Iran inks China military pact while mulling $10 billion Russian arms deal

According to Russian and Iranian reports, Tehran is mulling a $10 billion arms deal with Moscow and has inked new deal with Beijing.

November 14, 2016 14:24
1 minute read.
s-300 missile

S-300 anti-aircraft missile system at a parade in Moscow. (photo credit: WIKIMEDIA COMMONS/WWW.KREMLIN.RU)


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MOSCOW - Russia and Iran are in talks over an arms deal worth around $10 billion that would see Moscow deliver T-90 tanks, artillery systems, planes and helicopters to Tehran, a senior Russian senator said on Monday, the RIA news agency reported.

Viktor Ozerov, head of the defense and security committee in the Russian upper house of parliament, or Federation Council, told reporters talks on the potential deal were under way during a parliamentary visit to Iran, RIA said.

In another move to bolster the Islamic Republic's military apparatus on Monday, Iran and China signed a deal to enhance cooperation between the two nations.

The military agreement between Tehran and Beijing entails increased bilateral training coordination and closer alignment on what the Iranian regime sees as regional security issues.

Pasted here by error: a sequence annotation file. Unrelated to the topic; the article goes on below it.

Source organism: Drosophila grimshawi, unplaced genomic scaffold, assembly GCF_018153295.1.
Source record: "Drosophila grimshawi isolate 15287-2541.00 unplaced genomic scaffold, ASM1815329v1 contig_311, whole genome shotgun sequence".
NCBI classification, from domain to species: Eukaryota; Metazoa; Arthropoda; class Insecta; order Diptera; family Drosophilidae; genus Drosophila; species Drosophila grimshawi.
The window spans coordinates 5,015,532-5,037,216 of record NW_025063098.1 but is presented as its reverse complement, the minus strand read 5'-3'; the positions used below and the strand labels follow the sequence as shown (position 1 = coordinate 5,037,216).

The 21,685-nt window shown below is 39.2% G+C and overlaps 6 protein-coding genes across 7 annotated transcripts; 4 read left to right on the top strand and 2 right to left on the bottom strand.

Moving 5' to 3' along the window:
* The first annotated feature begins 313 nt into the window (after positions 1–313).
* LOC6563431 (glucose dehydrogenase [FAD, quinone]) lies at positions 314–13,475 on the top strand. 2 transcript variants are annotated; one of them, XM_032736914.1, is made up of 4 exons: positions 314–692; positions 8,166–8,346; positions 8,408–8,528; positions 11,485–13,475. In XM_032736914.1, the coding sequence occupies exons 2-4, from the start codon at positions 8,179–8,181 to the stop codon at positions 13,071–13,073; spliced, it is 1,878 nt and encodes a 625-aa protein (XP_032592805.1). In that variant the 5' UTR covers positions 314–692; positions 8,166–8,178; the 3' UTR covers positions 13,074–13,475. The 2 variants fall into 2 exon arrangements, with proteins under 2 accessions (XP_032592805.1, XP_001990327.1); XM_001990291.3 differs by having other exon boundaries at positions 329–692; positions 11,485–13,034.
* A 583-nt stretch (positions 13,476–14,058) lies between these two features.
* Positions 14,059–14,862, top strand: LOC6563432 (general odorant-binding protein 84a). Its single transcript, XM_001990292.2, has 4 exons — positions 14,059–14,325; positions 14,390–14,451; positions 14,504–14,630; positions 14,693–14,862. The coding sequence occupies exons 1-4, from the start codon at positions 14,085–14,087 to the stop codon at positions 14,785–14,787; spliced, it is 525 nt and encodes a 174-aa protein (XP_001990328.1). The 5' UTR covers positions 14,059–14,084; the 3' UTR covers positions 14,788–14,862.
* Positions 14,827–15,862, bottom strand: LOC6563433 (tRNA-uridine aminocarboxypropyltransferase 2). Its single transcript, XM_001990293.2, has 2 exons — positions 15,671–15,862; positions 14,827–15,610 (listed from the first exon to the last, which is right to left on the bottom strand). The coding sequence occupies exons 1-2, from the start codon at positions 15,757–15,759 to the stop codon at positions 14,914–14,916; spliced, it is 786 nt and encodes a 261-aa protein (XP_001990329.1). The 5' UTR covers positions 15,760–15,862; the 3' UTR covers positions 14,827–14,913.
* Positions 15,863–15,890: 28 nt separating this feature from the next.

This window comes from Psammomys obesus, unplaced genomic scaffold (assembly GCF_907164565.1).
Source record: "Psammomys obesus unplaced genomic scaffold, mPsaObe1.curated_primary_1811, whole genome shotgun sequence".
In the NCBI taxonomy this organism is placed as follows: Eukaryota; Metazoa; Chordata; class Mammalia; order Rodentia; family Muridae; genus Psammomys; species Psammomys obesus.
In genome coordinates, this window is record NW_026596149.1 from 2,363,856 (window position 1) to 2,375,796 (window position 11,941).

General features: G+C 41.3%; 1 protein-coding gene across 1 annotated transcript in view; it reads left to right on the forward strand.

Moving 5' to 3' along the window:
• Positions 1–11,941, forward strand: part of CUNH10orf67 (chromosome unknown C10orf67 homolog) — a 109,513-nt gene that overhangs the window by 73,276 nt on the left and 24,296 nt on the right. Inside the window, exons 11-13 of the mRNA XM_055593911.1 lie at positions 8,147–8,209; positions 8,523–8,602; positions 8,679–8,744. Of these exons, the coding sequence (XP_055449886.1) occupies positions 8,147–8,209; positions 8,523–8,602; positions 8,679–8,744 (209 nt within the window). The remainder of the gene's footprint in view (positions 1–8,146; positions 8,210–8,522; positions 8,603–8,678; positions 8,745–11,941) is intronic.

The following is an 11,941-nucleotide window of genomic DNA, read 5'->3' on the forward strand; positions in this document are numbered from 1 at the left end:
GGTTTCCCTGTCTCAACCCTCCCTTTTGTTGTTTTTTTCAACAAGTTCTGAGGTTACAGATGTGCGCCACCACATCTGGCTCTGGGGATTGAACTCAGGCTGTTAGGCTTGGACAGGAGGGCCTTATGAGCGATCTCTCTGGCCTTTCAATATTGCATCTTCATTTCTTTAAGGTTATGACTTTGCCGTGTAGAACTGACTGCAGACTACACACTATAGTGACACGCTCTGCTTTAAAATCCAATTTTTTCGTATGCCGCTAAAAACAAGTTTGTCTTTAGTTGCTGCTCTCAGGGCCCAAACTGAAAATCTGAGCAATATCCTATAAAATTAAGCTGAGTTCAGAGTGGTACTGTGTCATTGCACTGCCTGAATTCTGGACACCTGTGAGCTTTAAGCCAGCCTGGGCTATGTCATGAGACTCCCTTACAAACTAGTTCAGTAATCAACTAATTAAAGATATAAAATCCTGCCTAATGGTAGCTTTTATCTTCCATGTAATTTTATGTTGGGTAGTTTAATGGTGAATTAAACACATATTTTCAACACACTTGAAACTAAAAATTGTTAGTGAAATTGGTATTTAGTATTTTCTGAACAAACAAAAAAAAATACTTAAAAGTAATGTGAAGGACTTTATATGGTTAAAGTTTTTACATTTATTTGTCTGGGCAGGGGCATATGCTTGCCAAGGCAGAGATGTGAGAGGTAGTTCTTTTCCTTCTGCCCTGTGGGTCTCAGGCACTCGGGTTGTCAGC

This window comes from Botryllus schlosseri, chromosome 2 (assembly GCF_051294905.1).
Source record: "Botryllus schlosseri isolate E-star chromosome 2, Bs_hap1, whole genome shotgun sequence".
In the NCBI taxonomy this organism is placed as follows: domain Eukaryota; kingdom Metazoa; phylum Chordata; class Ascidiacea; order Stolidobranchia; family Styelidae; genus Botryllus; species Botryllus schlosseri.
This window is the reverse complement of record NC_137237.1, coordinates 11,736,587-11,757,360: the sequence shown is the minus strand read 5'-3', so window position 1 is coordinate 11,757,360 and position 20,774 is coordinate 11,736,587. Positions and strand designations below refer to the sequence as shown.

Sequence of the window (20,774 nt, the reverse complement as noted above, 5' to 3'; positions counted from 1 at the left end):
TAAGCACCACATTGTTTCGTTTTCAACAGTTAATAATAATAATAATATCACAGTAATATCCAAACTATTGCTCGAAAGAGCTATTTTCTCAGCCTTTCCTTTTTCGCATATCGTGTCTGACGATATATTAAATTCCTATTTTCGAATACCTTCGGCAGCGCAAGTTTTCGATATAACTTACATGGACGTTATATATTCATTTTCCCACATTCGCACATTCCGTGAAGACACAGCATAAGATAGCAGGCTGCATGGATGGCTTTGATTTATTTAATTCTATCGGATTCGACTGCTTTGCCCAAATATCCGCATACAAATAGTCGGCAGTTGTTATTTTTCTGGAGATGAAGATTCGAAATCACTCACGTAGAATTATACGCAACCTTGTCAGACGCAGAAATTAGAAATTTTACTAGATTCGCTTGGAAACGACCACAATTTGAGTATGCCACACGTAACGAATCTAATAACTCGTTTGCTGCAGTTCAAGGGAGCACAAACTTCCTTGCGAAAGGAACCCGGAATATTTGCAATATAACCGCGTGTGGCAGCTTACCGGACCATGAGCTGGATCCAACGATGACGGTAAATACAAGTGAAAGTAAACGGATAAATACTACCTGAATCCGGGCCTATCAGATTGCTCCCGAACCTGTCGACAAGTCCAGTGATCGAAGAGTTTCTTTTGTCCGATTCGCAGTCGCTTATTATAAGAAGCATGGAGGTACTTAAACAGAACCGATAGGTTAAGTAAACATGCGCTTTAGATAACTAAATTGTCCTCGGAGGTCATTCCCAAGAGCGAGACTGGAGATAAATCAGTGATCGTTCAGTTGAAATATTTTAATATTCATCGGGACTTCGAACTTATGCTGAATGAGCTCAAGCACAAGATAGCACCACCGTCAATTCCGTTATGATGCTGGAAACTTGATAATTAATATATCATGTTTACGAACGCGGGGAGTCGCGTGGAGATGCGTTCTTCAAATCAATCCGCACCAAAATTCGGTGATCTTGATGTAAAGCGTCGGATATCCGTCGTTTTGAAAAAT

The move represents an “upgrade in long-term military and defense cooperation with China,” Iran's Tasnim New quoted Defense Minister Hossein Dehqan as saying in Tehran alongside his Chinese counterpart, General Chang Wanquan.

Russia and China, along with the US, Britain, France and Germany, signed the deal to curb Iran's nuclear program in return for the easing of Western sanctions after years of standoff and growing fears in the West that Iran was seeking to develop nuclear weapons.

The efforts to boost the Iranian military establishment came as the world eyes US President-elect Donald Trump's pledge to scrap the nuclear deal between Iran and the world powers.

Trump's upset election victory cracks open pressing strategic and economic questions in US-China ties, and has likely surprised and worried Chinese leaders, who prize stability in relations between the two powers.

Meanwhile, Russia has said it is ready to work fast to repair relations with Washington now that Trump has been elected.

Russian Deputy Foreign Minister Sergei Ryabkov was quoted as saying on Monday by RIA news agency that authorities in Moscow knew little of Trump's policy plans, and recognized there was a difference between his election campaign pledges and the policies he would implement once in office.

Ryabkov said Russia's support for the Iran nuclear deal was unchanged, despite Trump's campaign statements that if elected his priority would be to dismantle the pact, Interfax news reported.

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